Acupuncture — the ancient Chinese treatment of inserting very thin needles into your skin as a therapy for chronic pain — has for a long time been seen as a traditional form of medicine without any real scientific benefits. However, more and more research has been proving that acupuncture has viable health benefits, from improving skin to reducing pain and stress — and now, even lowering blood pressure.

The latest study, published in the journal Medical Acupuncture, examined the effects of acupuncture on 65 hypertensive patients who weren’t on any hypertension meds. The participants were divided into two groups. The first group received electroacupuncture (low-intensity electrical stimulation on different needle points in the body) on their inner wrists and below their knees, and 70 percent of the participants saw a reduction in blood pressure, an improvement that lasted over a month. This group also saw a reduction of blood concentration levels of norepinephrine, a hormone and neurotransmitter that constricts blood vessels and elevates blood pressure.

Interestingly, it appears that the location of electroacupuncture — such as whether it’s in the wrists, arms, or legs — plays a large role in determining its efficacy. The second group received electroacupuncture on their forearm and lower leg, but they didn’t see the same lowered blood pressure as the first group.

“This clinical study is the culmination of more than a decade of bench research in this area,” Dr. John Longhurst, a cardiologist and an author of the study, said in the press release. “By using Western scientific rigor to validate an ancient Eastern therapy, we feel we have integrated Chinese and Western medicine and provided a beneficial guideline for treating a disease that affects millions in the U.S.”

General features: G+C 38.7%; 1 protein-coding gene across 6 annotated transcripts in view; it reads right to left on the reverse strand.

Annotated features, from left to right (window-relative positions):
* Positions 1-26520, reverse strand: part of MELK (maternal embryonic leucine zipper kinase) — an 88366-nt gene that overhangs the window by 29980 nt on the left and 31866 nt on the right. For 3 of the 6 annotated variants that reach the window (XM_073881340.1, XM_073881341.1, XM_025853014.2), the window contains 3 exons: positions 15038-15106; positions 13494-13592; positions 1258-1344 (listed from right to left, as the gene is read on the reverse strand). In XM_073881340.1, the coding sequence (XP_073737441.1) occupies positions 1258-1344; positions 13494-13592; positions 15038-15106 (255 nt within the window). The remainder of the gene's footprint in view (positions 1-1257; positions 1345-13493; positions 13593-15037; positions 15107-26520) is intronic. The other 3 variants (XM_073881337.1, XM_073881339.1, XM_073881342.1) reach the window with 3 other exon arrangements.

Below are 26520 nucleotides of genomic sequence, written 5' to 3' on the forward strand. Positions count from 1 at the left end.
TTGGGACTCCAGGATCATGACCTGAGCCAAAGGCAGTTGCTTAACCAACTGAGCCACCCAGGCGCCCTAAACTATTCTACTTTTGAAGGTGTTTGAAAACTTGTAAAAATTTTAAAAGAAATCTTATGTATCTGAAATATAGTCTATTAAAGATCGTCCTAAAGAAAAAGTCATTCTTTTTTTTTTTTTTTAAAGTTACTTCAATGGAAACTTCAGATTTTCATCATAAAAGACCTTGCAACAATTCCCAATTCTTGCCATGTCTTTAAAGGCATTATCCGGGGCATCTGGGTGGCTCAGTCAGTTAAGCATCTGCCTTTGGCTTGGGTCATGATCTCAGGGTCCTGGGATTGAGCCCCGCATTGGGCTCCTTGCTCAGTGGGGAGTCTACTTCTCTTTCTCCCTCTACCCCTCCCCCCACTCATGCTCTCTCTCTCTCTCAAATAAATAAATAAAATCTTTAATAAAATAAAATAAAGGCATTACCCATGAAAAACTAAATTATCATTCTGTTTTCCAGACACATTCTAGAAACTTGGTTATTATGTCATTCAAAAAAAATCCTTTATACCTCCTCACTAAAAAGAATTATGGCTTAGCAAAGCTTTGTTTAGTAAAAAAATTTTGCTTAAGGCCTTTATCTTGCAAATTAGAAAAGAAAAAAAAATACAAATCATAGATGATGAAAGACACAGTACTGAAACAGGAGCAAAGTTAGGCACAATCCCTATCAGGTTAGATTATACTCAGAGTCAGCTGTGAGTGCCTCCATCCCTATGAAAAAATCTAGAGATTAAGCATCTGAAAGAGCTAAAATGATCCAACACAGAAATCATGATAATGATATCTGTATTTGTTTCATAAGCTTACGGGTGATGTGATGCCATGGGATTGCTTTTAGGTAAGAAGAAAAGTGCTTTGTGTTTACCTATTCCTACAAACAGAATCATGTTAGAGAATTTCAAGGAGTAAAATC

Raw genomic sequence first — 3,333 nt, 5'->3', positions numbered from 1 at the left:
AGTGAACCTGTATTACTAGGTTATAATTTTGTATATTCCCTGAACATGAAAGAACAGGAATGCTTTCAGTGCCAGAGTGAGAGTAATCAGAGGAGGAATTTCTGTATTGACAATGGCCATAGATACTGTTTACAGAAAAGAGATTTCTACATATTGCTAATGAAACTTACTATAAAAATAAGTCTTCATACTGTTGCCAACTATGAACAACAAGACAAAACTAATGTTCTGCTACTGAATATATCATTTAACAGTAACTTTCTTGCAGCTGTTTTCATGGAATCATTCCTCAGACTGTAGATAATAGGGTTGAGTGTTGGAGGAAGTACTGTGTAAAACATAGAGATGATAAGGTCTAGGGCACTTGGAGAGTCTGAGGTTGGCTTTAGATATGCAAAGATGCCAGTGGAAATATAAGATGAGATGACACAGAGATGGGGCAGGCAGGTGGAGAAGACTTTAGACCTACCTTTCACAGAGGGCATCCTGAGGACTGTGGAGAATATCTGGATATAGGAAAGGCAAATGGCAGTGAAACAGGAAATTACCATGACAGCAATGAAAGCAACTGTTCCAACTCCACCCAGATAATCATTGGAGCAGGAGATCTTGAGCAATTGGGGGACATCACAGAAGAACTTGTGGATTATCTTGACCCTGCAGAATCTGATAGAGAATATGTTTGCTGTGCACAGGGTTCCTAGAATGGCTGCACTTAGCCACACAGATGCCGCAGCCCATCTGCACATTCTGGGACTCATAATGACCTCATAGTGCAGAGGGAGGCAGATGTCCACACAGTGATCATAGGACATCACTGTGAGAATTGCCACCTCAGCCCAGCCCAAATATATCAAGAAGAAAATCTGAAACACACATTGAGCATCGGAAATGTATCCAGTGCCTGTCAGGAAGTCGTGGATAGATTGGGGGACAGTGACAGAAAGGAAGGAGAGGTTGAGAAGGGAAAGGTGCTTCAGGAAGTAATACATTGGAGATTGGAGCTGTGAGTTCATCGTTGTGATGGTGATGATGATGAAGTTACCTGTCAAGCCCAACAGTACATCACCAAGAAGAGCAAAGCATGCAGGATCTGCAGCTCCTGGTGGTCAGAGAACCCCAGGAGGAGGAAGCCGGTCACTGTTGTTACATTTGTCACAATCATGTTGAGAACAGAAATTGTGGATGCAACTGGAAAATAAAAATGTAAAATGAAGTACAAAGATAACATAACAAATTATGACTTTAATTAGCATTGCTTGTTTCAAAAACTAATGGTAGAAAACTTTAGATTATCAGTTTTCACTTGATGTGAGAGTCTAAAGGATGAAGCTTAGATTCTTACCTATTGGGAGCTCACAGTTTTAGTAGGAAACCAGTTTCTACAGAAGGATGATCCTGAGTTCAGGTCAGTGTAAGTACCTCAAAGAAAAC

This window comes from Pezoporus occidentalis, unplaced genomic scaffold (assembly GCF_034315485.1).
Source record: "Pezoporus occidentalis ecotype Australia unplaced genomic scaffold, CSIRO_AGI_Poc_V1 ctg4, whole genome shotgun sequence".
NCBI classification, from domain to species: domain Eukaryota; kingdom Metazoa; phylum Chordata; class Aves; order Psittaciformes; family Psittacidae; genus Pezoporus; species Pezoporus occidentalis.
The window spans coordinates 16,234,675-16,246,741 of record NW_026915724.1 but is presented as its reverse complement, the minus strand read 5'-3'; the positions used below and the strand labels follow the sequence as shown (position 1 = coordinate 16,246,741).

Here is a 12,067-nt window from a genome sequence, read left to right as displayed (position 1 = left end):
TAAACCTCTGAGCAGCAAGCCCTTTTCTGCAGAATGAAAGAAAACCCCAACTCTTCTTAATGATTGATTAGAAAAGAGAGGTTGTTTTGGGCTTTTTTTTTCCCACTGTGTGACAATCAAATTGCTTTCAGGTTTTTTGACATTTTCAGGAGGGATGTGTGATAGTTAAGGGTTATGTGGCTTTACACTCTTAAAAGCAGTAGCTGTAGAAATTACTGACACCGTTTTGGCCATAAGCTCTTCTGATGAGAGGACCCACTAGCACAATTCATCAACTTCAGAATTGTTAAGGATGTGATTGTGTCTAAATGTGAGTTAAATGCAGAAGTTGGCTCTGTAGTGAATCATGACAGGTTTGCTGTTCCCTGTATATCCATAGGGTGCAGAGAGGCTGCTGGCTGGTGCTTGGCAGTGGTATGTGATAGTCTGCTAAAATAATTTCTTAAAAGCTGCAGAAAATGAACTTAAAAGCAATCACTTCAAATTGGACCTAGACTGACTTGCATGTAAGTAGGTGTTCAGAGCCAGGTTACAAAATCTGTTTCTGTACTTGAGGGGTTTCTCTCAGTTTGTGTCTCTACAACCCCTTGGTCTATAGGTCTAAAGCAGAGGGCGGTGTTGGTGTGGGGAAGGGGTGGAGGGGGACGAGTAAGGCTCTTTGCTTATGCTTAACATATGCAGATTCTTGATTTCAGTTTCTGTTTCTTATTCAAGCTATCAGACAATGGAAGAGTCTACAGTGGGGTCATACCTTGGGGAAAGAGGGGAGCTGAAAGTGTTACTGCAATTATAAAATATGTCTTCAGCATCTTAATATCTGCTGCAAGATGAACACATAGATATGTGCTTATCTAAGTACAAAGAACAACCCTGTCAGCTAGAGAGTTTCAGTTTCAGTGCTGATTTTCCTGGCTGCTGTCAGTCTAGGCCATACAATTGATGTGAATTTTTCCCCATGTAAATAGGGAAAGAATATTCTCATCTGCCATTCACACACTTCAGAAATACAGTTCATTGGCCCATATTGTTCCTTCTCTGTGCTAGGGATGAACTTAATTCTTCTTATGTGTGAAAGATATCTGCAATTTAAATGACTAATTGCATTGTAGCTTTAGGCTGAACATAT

Traditional Chinese physicians believe that acupuncture is a matter of balancing energy flow throughout the body. This energy or life force, known as “qi,” flows through certain points in the body known as meridians. When the acupuncturist inserts a needle into the meridian, the qi will rebalance itself. The science behind it, of course, is still being investigated, but generally acupuncture has shown the ability to stimulate nerves in these points, releasing chemicals in the muscles, spinal cord, and brain. The cascading release of chemicals and hormones can have an impact on chronic pain and even overall mental health.

Acupuncture has been used to treat oral pain, headaches, muscle tension, and even menstrual cramps. Other studies have shown acupuncture’s effects can be seen in brain activity changes — especially in areas that process pain. But whether acupuncture truly relieves pain or allows a placebo effect to take hold is still being debated.

And when it comes to blood pressure, acupuncture may reduce your hypertension — but only if you’re not taking any other hypertension medicine. The researchers note that further research will need to be done before they can claim acupuncture works well as a supplement to other medications.

Source: Peng L, Tjen-A-Looi S, Ling C, Dongmei L, Jeannette P, Sivarama V. Long-Lasting Reduction of Blood Pressure by Electroacupuncture in Patients with Hypertension: Randomized Controlled Trial. Medical Acupuncture. 2015.